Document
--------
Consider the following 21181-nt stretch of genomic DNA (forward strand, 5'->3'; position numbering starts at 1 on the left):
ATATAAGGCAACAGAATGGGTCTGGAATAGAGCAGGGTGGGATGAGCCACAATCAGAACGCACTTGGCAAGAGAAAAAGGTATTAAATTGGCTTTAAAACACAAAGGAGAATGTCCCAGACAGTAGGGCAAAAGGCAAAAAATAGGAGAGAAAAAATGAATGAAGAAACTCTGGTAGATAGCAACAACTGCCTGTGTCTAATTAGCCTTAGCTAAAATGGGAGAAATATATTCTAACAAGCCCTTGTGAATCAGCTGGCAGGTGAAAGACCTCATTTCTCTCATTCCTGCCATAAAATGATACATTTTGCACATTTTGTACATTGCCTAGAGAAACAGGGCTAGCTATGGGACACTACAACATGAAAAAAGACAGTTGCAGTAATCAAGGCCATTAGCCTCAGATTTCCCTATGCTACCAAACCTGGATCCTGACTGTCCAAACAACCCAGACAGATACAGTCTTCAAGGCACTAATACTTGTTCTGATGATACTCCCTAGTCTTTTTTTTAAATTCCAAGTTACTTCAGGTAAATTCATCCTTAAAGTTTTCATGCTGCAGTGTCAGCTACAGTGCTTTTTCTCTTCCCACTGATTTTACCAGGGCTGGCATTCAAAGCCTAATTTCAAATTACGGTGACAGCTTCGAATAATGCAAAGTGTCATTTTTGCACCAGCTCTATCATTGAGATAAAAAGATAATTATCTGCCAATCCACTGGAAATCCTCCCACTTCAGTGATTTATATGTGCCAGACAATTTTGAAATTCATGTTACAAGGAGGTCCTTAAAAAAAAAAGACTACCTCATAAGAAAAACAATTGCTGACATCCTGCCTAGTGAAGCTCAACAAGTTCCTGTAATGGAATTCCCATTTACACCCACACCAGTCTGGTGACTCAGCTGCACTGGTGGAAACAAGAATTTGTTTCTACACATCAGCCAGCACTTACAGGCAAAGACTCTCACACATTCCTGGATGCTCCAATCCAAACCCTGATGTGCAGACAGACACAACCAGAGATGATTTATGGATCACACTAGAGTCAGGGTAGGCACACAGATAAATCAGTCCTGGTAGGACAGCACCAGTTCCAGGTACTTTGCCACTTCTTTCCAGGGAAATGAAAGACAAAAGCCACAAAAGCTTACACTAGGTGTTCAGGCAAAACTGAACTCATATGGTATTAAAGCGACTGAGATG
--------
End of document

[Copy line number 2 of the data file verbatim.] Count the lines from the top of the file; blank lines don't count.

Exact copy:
ATATAAGGCAACAGAATGGGTCTGGAATAGAGCAGGGTGGGATGAGCCACAATCAGAACGCACTTGGCAAGAGAAAAAGGTATTAAATTGGCTTTAAAACACAAAGGAGAATGTCCCAGACAGTAGGGCAAAAGGCAAAAAATAGGAGAGAAAAAATGAATGAAGAAACTCTGGTAGATAGCAACAACTGCCTGTGTCTAATTAGCCTTAGCTAAAATGGGAGAAATATATTCTAACAAGCCCTTGTGAATCAGCTGGCAGGTGAAAGACCTCATTTCTCTCATTCCTGCCATAAAATGATACATTTTGCACATTTTGTACATTGCCTAGAGAAACAGGGCTAGCTATGGGACACTACAACATGAAAAAAGACAGTTGCAGTAATCAAGGCCATTAGCCTCAGATTTCCCTATGCTACCAAACCTGGATCCTGACTGTCCAAACAACCCAGACAGATACAGTCTTCAAGGCACTAATACTTGTTCTGATGATACTCCCTAGTCTTTTTTTTAAATTCCAAGTTACTTCAGGTAAATTCATCCTTAAAGTTTTCATGCTGCAGTGTCAGCTACAGTGCTTTTTCTCTTCCCACTGATTTTACCAGGGCTGGCATTCAAAGCCTAATTTCAAATTACGGTGACAGCTTCGAATAATGCAAAGTGTCATTTTTGCACCAGCTCTATCATTGAGATAAAAAGATAATTATCTGCCAATCCACTGGAAATCCTCCCACTTCAGTGATTTATATGTGCCAGACAATTTTGAAATTCATGTTACAAGGAGGTCCTTAAAAAAAAAAGACTACCTCATAAGAAAAACAATTGCTGACATCCTGCCTAGTGAAGCTCAACAAGTTCCTGTAATGGAATTCCCATTTACACCCACACCAGTCTGGTGACTCAGCTGCACTGGTGGAAACAAGAATTTGTTTCTACACATCAGCCAGCACTTACAGGCAAAGACTCTCACACATTCCTGGATGCTCCAATCCAAACCCTGATGTGCAGACAGACACAACCAGAGATGATTTATGGATCACACTAGAGTCAGGGTAGGCACACAGATAAATCAGTCCTGGTAGGACAGCACCAGTTCCAGGTACTTTGCCACTTCTTTCCAGGGAAATGAAAGACAAAAGCCACAAAAGCTTACACTAGGTGTTCAGGCAAAACTGAACTCATATGGTATTAAAGCGACTGAGATG